Ask your treating specialist to assess your functional limitations in a narrative report or on a Residual Functional Capacity form (using a physical RFC form or a mental RFC form). Your doctor should describe any restrictions your back pain causes with:
Secondary symptoms such as fatigue and poor concentration should also be noted—especially if your doctor believes you'd have to miss a lot of work or need unscheduled breaks. The more detail and explanation your doctor can provide about your limitations, the better for your case.
Disability attorneys often recommend submitting statements from others who know you well, describing their observations of your physical limitations. You could submit letters from:
For more information, see our article on how to write a disability letter for a relative or employee.
If you've received a favorable disability decision (an approval) from the Social Security Administration, Workers' Compensation board, or another source, submit that with your claim or appeal.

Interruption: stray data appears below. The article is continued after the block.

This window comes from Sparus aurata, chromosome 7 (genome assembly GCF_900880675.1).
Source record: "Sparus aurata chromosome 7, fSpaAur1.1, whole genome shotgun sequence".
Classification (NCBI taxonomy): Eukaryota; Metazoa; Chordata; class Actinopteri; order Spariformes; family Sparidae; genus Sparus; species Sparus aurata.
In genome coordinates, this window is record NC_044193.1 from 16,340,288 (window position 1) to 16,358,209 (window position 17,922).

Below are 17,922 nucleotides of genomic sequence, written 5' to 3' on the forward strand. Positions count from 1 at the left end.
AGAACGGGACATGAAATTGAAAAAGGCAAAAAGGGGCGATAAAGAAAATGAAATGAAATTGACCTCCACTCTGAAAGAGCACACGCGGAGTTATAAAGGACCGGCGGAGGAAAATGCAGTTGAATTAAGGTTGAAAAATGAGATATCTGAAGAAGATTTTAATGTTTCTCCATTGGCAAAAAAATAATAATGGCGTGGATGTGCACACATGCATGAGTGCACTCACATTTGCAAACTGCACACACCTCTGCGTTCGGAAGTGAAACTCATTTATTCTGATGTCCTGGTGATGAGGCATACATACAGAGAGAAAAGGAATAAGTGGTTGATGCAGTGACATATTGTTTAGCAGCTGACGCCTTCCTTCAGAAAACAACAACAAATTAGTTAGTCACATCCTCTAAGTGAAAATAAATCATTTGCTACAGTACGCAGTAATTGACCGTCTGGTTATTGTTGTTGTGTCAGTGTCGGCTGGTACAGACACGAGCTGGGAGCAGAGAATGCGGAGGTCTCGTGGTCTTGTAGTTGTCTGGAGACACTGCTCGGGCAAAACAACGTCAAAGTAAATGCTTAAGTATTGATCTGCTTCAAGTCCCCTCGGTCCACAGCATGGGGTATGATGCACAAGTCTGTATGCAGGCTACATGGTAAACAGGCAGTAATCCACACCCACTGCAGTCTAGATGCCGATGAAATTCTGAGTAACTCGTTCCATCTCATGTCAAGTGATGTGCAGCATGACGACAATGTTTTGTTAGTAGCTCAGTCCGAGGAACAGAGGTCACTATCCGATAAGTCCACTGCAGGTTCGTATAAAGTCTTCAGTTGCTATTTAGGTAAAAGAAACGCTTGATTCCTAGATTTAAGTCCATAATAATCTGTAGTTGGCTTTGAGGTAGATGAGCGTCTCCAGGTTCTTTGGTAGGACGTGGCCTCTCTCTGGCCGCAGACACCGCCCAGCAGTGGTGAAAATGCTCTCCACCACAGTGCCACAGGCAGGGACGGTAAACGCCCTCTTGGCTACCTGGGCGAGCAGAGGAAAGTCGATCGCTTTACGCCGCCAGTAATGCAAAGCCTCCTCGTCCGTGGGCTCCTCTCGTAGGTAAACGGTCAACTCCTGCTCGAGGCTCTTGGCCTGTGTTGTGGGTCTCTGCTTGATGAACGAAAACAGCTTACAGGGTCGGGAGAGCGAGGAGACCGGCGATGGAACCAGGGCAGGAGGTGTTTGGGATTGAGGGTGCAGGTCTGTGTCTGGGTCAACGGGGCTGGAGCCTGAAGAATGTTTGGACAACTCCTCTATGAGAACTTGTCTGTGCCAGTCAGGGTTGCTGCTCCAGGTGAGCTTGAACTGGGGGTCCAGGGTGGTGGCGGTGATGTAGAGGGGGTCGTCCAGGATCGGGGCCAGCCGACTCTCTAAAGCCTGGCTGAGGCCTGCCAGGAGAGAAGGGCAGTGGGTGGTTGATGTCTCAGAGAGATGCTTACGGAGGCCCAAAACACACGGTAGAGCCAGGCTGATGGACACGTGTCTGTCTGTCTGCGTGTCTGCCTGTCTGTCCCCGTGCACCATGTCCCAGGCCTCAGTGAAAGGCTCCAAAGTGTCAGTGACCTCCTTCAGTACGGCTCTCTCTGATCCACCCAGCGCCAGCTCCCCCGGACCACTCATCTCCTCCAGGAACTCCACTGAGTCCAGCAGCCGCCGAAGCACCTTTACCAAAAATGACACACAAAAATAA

Whatever evidence you submit, make sure to get it to your LTD insurer before the administrative appeals process closes. If your case is appealed to federal court, most judges limit their review to the "administrative record" that your insurer had access to during the internal appeal process. You won't be allowed to add new evidence at this stage.
Long-term disability insurance pays cash benefits when you can't work because of a medical condition, like severe back pain. Generally, your benefit amount is a percentage of your working wages (typically 50-80%).
For example, let's say you earn $1,000 per week, and your LTD policy pays benefits equal to 75% of your wages. If your insurer grants your long-term disability claim for back pain, you'll get $750 per week.
Your long-term disability benefit amount could go up a little if you're disabled for more than a year. Some LTD policies include annual cost of living adjustments (COLAs) that raises the benefit amount by a few percentage points each year.
Other factors could lower your LTD benefits, including any money you earn from work and any Social Security benefits or workers' compensation awards that you get.
While some degree of back discomfort is typical as you age, severe pain that interferes with your daily life and ability to work might prompt you to file a long-term disability claim. The single best choice you can make to increase your chances of winning benefits is to hire a qualified disability attorney to represent you. Long-term disability carriers have experienced attorneys working for them. You should too.
(Also, see what it takes to qualify for Social Security disability for back pain.)
Updated March 24, 2023